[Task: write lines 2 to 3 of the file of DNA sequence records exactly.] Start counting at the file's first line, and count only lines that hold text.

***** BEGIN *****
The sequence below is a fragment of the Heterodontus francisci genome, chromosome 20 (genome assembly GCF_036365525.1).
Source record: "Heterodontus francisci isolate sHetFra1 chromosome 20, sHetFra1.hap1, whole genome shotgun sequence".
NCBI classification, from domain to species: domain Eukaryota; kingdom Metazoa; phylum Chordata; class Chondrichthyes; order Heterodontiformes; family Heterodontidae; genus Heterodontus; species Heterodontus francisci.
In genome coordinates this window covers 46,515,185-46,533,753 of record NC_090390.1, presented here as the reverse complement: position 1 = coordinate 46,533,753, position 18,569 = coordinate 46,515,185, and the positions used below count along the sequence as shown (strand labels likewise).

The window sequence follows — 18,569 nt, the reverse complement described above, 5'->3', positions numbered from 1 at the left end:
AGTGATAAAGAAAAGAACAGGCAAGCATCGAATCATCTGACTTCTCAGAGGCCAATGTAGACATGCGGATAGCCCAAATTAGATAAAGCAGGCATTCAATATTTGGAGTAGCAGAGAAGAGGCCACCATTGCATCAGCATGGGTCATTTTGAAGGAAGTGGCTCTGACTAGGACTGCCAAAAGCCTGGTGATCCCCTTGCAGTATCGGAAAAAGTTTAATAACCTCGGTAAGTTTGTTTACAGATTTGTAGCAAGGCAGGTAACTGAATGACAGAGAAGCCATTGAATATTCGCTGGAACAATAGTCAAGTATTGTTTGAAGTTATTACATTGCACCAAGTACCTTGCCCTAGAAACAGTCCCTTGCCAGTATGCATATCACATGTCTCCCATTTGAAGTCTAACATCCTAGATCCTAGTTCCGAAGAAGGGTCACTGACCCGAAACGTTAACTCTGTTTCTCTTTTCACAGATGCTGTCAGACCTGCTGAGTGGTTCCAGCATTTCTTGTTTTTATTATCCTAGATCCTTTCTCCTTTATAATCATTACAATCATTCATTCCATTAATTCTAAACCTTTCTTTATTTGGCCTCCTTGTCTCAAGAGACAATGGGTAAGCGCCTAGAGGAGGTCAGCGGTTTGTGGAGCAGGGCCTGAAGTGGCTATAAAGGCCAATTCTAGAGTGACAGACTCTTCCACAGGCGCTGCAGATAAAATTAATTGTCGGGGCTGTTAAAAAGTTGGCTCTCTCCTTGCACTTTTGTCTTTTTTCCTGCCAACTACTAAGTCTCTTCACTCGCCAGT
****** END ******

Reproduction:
Source record: "Heterodontus francisci isolate sHetFra1 chromosome 20, sHetFra1.hap1, whole genome shotgun sequence".
NCBI classification, from domain to species: domain Eukaryota; kingdom Metazoa; phylum Chordata; class Chondrichthyes; order Heterodontiformes; family Heterodontidae; genus Heterodontus; species Heterodontus francisci.